Individuals and organizations have different and unique sets of beliefs about certain aspects of life. Often times, these sets of beliefs are used to judge situations that arise in the daily to daily lives of the units. Collectively, therefore, belief systems are structures of norms that are interrelated and that only differ in the systematic degree of their application. Most organizations base their operations on a set of mutually supportive beliefs through which every action affecting the organization is interpreted (Madu, 2012). It is not surprising therefore, that individuals in a similar organization are bound to agree more on certain values and beliefs related to the conduct of their business. For instance, workers in one company could agree on the need for time management while disagreeing with workers from another company on a different organizational aspect. Ultimately, the decisions made within any organization are dependent on the belief systems in play among the employees. In cases where these beliefs and values are in conflict, individuals must find a common ground to ensure continuity of the business.
In shaping the organizational culture, belief systems play a very important role of harmonizing the different beliefs within the organization (Conway, 2005). The organization is largely driven by the belief that the customer is the most important shareholder in the organization. Consequently, therefore, the organization has a responsibility of developing and maintaining the highest level of customer satisfaction. The interrelationship between customer satisfaction and business growth and development puts the former at the center of all business transactions within the organization. All employees are bound to respect the objectives of the organization in maintaining high customer satisfaction ratings. This objective is attained through continuous improvement in the customer service with an inclination towards friendlier service to the customer. The importance of this belief system is significant within the organization as it accomplishes delegation and coordination while minimizing the need for monitoring, supervision and influencing activities. The organization’s belief system is the result of years of development and evolution in shaping the cultural aspects. Indeed, the belief that customer satisfaction has a direct influence on the volume of sales and thus profit forms the basis for the insistence on friendly customer service in the organization.
Although the organization has an identified set of beliefs that collectively shapes its organizational culture, each individual has their own set of beliefs. Individual belief systems are also important in the success of the organization as they collectively influence the organization’s overall belief system (Conway, 2005). One of the employees within the organization has a huge inclination towards team work and always insists on the collective accomplishment of tasks. The conviction with which the employee desires to have processes within the organization run through teams is testament of their belief in the power of team work. There is no denying that team work has the advantage of attaining standard procedures through the reliance on specialization. However, team work is also prone to the incidence of lazy workers with others banking on their colleagues to complete the assigned tasks on their behalf. This belief system is important in the organization as it encourages people to work in harmony and achieve better overall results.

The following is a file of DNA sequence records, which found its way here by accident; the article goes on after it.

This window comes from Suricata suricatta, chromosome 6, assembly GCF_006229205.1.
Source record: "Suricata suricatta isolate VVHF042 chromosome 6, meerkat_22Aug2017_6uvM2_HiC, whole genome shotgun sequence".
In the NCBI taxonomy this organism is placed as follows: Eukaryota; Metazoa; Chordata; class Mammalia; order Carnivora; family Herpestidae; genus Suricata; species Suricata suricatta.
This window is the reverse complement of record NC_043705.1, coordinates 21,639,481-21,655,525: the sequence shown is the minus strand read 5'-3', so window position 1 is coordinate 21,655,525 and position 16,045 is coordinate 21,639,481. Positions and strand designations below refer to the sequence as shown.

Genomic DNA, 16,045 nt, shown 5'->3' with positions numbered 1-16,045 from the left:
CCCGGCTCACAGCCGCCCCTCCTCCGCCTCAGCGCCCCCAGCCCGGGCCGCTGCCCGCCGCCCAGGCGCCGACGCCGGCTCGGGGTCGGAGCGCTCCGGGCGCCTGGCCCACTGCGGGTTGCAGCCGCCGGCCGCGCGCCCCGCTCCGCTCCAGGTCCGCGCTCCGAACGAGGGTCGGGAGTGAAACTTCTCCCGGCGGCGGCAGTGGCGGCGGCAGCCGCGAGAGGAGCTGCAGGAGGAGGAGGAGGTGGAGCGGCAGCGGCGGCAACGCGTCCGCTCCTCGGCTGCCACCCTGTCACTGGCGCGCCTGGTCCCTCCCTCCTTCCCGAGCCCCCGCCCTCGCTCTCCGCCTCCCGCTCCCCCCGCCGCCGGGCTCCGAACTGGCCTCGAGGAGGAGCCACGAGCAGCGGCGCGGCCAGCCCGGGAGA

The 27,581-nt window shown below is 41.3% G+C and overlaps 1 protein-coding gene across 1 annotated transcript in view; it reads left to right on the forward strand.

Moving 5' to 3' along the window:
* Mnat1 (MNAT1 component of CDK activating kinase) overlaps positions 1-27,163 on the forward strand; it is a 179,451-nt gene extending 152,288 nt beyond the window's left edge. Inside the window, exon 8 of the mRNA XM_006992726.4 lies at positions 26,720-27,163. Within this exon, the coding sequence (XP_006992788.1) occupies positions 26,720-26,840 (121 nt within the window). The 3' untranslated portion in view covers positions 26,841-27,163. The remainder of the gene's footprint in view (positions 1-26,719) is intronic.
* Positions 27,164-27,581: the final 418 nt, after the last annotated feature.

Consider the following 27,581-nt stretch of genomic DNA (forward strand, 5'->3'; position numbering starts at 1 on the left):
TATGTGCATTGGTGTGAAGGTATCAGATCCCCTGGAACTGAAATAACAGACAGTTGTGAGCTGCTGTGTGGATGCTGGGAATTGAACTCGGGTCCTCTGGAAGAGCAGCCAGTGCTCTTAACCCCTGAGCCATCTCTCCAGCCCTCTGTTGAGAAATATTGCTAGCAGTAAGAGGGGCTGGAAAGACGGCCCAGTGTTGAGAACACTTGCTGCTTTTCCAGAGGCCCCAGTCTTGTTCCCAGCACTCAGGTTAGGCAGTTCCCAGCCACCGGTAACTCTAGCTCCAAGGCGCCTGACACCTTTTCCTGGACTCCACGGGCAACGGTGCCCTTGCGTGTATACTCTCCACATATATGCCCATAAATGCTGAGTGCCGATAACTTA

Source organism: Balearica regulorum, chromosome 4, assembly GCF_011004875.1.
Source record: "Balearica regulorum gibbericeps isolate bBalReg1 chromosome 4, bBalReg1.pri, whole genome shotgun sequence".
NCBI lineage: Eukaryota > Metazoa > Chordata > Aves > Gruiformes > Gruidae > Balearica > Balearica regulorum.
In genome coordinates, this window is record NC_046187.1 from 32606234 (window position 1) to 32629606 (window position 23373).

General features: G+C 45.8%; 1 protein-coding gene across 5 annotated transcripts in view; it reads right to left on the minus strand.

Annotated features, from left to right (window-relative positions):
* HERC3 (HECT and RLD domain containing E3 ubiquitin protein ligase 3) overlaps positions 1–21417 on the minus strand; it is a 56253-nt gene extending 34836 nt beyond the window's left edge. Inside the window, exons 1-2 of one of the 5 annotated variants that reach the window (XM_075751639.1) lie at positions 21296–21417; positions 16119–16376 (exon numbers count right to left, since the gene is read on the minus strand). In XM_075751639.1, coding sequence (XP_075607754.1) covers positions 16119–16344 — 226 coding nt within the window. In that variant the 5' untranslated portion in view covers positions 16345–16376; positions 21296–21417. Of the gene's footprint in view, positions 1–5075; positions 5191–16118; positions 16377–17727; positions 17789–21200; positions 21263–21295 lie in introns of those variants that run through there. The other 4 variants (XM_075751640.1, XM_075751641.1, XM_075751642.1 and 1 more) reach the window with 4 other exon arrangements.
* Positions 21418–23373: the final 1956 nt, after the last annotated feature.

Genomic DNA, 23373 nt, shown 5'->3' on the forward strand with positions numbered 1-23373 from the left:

While team work is one of the successful belief systems within the organization, another employee advances the concept of individualism in the conduct of their tasks. In their minds, and rightly so, individualism is most effective because it encourages internal competition within the organization thus guaranteeing better performance for all the employees. In addition, individuals gain the most motivation from the feeling of having accomplished tasks on their own. Through this belief system, employees can apportion the level of success attained by the organization to them thus making them happier. On the other hand, though, individualism has the negative effect of leading to demotivation among non performing employees. The result is that such employees may end up not working hard and giving up since they already know they will be outperformed.
The case scenario presented documents an organization that has a different belief system from those of two of its employees. Obviously, conflict is bound to exist in the normal running of the organization as each of the three units is adamant that theirs is in the best interest. In harmonizing the different systems, the organization can attain a common ground by encouraging employees to trust their beliefs as long as they are productive (Madu, 2012). In addition, the management should apportion each of the employees to tasks where their skills are most utilized and their capabilities exploited. In so doing, every unit would be comfortable and produce the best resulst for the benefit of the organization.
Madu, B. C. (2012). Organization culture as driver of competitive advantage. Journal of Academic and Business Ethics, 5, 1.
Conway, J. A. (2005). A perspective on organizational cultures and organizational belief structure. Educational Administration Quarterly, 21(4), 7-25.